He says “and we were not the first.” It’s difficult to pinpoint exactly who was first and who to credit the idea to.

    Harry McCracken: “And I’m not saying that Steve Jobs’ claim that Apple invented multi-touch is false.”

    Of course it is false, this is at the very least a gross oversimplification. But Jobs was giving a keynote, not a lecture to students at some university. He won’t explain a technology which history goes back at least 25 years. It would take a semester to explain everything. :-)

    Please note that Jeff Han’s (and Microsoft’s) implementation is totally different. Same concept, but based on a different underlying technology (rear projection surface).

    Harry McCracken: “I’ll leave it to others to parse what it is exactly Apple that now controls”

    Here is Nilay Patel’s attempt.

    http://www.engadget.com/2009/01/28/apple-vs-palm-the-in-depth-analysis/#continued

    “Nilay is admitted to practice in both Illinois and Wisconsin. In addition to practicing law, Nilay is also a contributing editor for Engadget.”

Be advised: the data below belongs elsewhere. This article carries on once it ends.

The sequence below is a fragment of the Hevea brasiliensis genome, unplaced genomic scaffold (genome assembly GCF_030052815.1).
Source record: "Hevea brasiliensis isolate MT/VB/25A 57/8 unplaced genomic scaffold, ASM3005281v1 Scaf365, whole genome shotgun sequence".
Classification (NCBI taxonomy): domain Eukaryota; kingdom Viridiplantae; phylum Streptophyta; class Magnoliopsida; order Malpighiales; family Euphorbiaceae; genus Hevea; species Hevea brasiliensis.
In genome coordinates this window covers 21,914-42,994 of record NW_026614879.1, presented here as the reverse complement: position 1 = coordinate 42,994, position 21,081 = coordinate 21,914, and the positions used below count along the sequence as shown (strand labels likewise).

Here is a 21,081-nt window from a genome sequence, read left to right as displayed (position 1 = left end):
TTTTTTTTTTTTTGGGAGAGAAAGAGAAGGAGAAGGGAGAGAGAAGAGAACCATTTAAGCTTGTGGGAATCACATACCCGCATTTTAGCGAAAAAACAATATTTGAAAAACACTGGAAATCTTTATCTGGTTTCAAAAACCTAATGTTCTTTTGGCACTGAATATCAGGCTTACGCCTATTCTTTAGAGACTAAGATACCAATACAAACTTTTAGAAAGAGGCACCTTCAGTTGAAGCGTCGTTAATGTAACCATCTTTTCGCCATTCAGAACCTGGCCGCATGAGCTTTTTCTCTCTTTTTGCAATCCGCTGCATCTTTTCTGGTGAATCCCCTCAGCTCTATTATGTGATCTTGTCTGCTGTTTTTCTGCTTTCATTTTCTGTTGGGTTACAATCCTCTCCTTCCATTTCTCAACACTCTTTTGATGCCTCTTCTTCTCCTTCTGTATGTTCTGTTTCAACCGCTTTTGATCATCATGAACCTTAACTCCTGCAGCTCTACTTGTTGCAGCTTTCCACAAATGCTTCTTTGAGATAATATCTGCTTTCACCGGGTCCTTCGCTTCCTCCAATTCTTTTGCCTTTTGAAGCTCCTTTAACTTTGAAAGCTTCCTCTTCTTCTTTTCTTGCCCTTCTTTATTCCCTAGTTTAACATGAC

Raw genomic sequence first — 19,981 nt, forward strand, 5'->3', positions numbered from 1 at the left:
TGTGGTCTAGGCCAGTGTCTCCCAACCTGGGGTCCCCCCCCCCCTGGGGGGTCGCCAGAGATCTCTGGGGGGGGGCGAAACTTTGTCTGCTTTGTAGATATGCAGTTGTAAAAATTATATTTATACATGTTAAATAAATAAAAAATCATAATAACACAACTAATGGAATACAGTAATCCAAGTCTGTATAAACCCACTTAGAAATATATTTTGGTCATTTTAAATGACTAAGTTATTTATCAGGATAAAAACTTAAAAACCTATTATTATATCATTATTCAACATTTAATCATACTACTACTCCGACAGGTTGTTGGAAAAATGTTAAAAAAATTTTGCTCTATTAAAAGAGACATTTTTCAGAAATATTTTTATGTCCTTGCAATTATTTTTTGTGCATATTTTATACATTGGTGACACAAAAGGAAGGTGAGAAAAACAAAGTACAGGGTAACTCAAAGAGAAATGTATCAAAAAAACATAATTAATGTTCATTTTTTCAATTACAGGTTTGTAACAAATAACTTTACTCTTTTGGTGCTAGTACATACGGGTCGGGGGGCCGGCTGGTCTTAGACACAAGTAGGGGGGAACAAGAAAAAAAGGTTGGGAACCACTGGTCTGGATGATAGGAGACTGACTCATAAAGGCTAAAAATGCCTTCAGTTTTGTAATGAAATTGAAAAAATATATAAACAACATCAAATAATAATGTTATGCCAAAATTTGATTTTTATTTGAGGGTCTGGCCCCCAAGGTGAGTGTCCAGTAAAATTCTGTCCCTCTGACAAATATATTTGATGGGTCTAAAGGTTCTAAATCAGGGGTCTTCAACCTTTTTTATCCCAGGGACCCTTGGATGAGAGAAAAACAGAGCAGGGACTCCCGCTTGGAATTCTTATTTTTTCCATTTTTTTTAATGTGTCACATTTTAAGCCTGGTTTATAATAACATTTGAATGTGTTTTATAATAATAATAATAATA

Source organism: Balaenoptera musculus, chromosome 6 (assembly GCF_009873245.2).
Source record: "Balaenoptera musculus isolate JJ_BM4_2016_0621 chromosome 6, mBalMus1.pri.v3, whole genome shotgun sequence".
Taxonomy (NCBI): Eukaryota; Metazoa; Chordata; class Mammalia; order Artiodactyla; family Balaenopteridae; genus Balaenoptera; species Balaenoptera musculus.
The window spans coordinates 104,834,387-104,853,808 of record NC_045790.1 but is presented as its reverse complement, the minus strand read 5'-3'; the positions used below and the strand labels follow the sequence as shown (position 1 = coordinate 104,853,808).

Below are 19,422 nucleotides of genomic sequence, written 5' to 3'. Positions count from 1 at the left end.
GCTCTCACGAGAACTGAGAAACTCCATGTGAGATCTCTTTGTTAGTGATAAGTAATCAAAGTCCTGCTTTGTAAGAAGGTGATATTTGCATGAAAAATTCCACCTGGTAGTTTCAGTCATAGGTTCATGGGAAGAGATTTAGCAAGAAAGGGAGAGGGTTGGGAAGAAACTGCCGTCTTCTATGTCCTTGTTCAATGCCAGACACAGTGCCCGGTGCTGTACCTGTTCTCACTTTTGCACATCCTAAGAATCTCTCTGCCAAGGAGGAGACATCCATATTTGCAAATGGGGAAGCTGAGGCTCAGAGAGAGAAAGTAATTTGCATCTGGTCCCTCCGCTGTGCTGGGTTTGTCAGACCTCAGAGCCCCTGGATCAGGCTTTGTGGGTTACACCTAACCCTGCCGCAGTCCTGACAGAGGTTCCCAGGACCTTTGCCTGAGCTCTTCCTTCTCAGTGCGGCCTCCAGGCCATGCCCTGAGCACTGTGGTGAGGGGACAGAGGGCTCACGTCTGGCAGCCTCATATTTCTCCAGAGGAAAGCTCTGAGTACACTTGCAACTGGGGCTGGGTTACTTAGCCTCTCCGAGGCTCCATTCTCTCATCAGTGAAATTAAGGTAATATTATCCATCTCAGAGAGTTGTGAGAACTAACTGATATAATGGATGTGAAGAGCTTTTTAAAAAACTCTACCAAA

http://agency68.com/about/

  5. justcallmeben Says:

    @Jeff: no, you can’t file a patent for something someone else invented. The moment you file it, you should be the only one who knows about your invention. When someone else created it, that offc isn’t the case.

  6. Tom B Says:

    You have to peruse the "claims" in any patent to understood exactly what a patent covers. Claims can be challenged individually by competitors, based on usefulness, obviousness, or novelty.

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    [...] Did Apple Just Corner the Market on Multi-Touch? I Hope Not! (technologizer.com) [...]

  2. did-google-really-cripple-android-to-please-appl « eonly.us Says:

    [...] Google caved in so easily. While yes, Apple does have a significant stake in multi-touch as Harry pointed out in January, companies should not let this get in the way of innovation. In fact, its questionable [...]